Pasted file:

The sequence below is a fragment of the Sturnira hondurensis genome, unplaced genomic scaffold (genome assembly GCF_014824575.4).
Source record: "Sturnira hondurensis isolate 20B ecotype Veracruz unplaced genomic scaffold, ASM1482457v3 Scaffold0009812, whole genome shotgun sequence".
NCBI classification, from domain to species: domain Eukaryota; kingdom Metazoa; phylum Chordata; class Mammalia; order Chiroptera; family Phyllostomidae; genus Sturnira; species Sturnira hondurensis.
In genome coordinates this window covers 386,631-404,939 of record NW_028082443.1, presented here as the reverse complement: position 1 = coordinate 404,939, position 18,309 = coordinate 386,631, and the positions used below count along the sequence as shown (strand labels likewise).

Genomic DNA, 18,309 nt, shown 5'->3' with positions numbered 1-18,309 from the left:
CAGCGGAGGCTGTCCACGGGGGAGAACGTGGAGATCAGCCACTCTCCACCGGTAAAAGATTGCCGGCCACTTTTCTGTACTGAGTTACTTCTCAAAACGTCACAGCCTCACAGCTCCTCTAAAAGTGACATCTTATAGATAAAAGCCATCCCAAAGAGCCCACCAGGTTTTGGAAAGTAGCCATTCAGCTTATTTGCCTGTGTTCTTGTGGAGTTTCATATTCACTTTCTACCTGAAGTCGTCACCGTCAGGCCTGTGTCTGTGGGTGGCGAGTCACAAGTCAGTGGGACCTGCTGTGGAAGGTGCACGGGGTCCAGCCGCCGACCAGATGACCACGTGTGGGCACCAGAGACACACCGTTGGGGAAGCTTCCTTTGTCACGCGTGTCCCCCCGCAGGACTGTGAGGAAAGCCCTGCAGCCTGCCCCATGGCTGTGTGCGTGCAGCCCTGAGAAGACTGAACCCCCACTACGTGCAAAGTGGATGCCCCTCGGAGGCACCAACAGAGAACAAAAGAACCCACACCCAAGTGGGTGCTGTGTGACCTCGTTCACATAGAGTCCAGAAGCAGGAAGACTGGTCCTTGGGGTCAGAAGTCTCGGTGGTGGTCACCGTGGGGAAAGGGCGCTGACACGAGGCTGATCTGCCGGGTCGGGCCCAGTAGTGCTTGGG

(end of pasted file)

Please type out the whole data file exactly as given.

The sequence below is a fragment of the Sturnira hondurensis genome, unplaced genomic scaffold (genome assembly GCF_014824575.4).
Source record: "Sturnira hondurensis isolate 20B ecotype Veracruz unplaced genomic scaffold, ASM1482457v3 Scaffold0009812, whole genome shotgun sequence".
NCBI classification, from domain to species: domain Eukaryota; kingdom Metazoa; phylum Chordata; class Mammalia; order Chiroptera; family Phyllostomidae; genus Sturnira; species Sturnira hondurensis.
In genome coordinates this window covers 386,631-404,939 of record NW_028082443.1, presented here as the reverse complement: position 1 = coordinate 404,939, position 18,309 = coordinate 386,631, and the positions used below count along the sequence as shown (strand labels likewise).

Genomic DNA, 18,309 nt, shown 5'->3' with positions numbered 1-18,309 from the left:
CAGCGGAGGCTGTCCACGGGGGAGAACGTGGAGATCAGCCACTCTCCACCGGTAAAAGATTGCCGGCCACTTTTCTGTACTGAGTTACTTCTCAAAACGTCACAGCCTCACAGCTCCTCTAAAAGTGACATCTTATAGATAAAAGCCATCCCAAAGAGCCCACCAGGTTTTGGAAAGTAGCCATTCAGCTTATTTGCCTGTGTTCTTGTGGAGTTTCATATTCACTTTCTACCTGAAGTCGTCACCGTCAGGCCTGTGTCTGTGGGTGGCGAGTCACAAGTCAGTGGGACCTGCTGTGGAAGGTGCACGGGGTCCAGCCGCCGACCAGATGACCACGTGTGGGCACCAGAGACACACCGTTGGGGAAGCTTCCTTTGTCACGCGTGTCCCCCCGCAGGACTGTGAGGAAAGCCCTGCAGCCTGCCCCATGGCTGTGTGCGTGCAGCCCTGAGAAGACTGAACCCCCACTACGTGCAAAGTGGATGCCCCTCGGAGGCACCAACAGAGAACAAAAGAACCCACACCCAAGTGGGTGCTGTGTGACCTCGTTCACATAGAGTCCAGAAGCAGGAAGACTGGTCCTTGGGGTCAGAAGTCTCGGTGGTGGTCACCGTGGGGAAAGGGCGCTGACACGAGGCTGATCTGCCGGGTCGGGCCCAGTAGTGCTTGGG